You get What You Pay for: The Positive Side of Covid-19
All the Virus has Done is Shown each Country and Person its Achilles Heel
One lesson of these episodes of economic tumult is that those surprising ripple effects tend to result from longstanding unaddressed frailties. Crises have a way of bringing to the fore issues that are easy to ignore in good times. https://www.nytimes.com/2020/04/16/upshot/world-economy-restructuring-coronavirus.html
Achilles was the bravest, handsomest, and greatest warrior of the army of Agamemnon in the Trojan War. As a baby Achilles was dipped in the waters of the River Styx, by which means he became invulnerable, except for the part of his heel by which he was held —the proverbial “Achilles’ heel.” He was finally killed by an arrow that was guided to his heel by Apollo, who was seeking revenge on Achilles for an insult to him during the Trojan war.
Each of us has our Achilles heel, the one weakness that will bring us to total ruin. So do countries. Here are several stories that make the case that the metaphor of a country being a `person` is helpful in this way: The virus only kills people who are already weakened by some other condition and countries are only “killed” [ie. economic and social damage] when they have systems in place that are being done ‘on the cheap’ by abusing a segment of the population which then spreads it to the rest of the population. So, in a very unfortunate way, this virus is doing us a favour: it is pointing out things we have to change in our society that will, in the long term, improve the quality of life for those currently abused and taken for granted. This is a harsh lesson to learn, but let us never forget that Nature is always harsh and we are still subject to her rule.
What can you do to improve your life using this idea? First, don’t be afraid. Second, actively look for opportunities to act in a positive way – remembering the old Chinese proverb that Crises = Danger + Opportunity. Third, be ready for significant changes in how we will live in the future. Nobody knows exactly what those changes will be, but if you have a state of mind where you see change as living-giving rather than as a threat you will be able to adapt and continue to live happily in the new world which is unfolding before us.
“A chain is only as strong as its weakest link”
Worrying Resurgence of the Covid-19 Virus in Singapore from the Country that Seemed to do Everything Right
Thousands returned to Singapore from countries which had not been as proactive – among them more than 500 people who unwittingly brought the virus back with them. It was by then mandatory for returnees to stay at home for two weeks. But other people in their household were told they could carry on with their lives, as long as no-one showed any symptoms. Prof Teo says it’s easy to say with hindsight that it was a mistake to not limit returnees’ interactions. But the reality is “right now, we know a lot more about the disease compared to back in March”.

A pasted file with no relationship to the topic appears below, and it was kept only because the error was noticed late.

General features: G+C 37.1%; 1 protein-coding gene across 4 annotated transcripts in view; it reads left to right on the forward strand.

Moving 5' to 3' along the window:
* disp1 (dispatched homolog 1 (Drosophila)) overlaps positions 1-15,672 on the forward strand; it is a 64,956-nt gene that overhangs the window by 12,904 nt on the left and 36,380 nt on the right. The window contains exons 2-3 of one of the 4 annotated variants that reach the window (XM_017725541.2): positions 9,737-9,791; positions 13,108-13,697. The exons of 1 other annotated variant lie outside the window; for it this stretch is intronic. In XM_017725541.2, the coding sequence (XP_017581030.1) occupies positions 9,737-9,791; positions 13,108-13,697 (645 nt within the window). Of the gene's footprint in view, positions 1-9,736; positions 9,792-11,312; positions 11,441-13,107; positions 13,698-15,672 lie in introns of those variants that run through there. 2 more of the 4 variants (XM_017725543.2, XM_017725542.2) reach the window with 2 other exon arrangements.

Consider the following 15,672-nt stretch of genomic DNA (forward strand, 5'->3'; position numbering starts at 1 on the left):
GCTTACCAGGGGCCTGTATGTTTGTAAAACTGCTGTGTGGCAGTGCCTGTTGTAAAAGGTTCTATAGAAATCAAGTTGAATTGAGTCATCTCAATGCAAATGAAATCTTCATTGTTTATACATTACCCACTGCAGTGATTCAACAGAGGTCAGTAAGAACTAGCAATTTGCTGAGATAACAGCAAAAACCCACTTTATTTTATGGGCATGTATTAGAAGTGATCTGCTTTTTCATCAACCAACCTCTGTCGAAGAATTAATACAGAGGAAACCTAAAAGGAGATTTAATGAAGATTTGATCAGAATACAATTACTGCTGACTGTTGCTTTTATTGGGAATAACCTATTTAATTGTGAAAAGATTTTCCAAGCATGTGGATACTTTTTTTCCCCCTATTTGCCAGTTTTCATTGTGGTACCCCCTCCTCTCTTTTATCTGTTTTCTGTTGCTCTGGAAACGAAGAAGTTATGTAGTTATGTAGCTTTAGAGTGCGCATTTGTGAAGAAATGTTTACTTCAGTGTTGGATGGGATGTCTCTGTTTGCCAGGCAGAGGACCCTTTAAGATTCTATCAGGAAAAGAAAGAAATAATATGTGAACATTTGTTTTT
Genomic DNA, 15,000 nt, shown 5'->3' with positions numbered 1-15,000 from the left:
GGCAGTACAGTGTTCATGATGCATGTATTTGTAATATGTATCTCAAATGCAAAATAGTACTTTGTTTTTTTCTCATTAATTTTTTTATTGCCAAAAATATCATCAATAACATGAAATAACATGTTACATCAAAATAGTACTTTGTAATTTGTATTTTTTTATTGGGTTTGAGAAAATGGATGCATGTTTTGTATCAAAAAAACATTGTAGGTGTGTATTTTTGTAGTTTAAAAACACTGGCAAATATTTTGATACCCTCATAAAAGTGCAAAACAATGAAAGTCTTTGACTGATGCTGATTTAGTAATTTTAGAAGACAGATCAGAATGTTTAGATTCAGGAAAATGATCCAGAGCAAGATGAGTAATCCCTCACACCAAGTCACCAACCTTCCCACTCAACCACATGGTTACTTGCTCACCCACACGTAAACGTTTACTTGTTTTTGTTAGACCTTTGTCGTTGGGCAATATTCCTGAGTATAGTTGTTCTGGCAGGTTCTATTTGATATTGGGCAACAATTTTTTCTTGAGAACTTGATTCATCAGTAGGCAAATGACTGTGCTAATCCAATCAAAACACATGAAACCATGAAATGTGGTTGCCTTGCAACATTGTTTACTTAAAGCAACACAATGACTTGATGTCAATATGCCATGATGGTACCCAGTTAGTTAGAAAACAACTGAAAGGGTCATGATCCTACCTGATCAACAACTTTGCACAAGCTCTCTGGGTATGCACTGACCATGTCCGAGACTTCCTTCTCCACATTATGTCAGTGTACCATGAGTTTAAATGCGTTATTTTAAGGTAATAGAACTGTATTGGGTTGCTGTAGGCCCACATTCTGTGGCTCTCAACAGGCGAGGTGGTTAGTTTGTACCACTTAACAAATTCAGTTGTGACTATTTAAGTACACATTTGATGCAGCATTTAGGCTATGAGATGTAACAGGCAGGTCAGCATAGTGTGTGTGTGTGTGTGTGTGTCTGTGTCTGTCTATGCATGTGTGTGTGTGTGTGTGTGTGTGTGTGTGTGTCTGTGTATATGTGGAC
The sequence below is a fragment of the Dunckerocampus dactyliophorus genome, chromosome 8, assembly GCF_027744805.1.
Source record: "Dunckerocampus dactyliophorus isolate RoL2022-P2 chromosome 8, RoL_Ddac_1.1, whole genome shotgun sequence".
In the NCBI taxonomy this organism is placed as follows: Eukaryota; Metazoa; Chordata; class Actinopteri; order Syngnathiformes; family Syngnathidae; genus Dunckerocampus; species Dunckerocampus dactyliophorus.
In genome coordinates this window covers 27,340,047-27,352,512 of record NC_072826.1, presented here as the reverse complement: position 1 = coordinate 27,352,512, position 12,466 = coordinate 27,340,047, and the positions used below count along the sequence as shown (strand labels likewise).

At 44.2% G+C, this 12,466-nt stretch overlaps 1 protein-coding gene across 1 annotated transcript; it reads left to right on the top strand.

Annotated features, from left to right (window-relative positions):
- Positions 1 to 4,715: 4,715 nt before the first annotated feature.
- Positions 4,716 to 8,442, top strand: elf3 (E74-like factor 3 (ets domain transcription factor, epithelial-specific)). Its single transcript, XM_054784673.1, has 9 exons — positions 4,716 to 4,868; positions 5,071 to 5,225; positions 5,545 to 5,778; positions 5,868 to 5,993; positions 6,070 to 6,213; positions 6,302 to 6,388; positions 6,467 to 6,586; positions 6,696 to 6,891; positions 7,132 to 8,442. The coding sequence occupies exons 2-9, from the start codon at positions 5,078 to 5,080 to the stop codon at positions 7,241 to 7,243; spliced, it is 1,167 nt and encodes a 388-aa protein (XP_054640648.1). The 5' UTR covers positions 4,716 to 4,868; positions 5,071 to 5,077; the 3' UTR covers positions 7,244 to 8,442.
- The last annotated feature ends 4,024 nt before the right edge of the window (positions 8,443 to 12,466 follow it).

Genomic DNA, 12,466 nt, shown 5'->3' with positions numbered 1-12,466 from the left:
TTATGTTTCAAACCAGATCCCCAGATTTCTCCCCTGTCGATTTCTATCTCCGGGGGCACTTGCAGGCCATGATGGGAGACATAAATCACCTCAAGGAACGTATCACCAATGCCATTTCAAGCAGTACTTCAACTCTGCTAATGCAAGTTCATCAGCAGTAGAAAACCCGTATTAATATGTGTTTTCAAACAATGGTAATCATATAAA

“We now know that asymptomatic spread is entirely possible – it does happen and could be the main driver of transmission for Covid-19. But the alarming exponential rise in the last week has been around Singapore’s migrant worker population – the hundreds of thousands of men from poorer countries employed in construction, shipping, and maintenance. Singapore is utterly dependent on these workers to keep its economy operating, but they are jobs in which social distancing is all but impossible.
On top of that, the workers are required by law to live in dormitories – privately-run facilities which house up to 12 men per room, with shared bathroom, cooking and social facilities. It seems almost inevitable that these dorms would become clusters, and indeed they did. Close to 500 cases have now been confirmed in several dormitory clusters – one facility alone makes up 15% of all cases nationally. If it had been known earlier how quickly the virus could spread “I would have done things differently”, but that many workers continued at their jobs despite having symptoms. The fear is that in the next week or so, these numbers will explode. https://www.bbc.com/news/world-asia-52232147
If they are not being included in the social safety net why should they obey the rules?
Morality was created not to be ‘nice’, but to allow a society to function by building mutual trust – trust that everybody would benefit from the sacrifices they made to work for the good of the others as we are all specialists and all dependent on others to provide us with the basics of life. We lost our independence but gained security, at a high price, which is only worth it if our society supports us in our times of need.
Many of our Leaders Have Failed “The Leadership Test”
Most countries don’t have leaders – they have followers, if you use my favourite definition of leadership:
“A leader bring a people to the place they would otherwise not go.”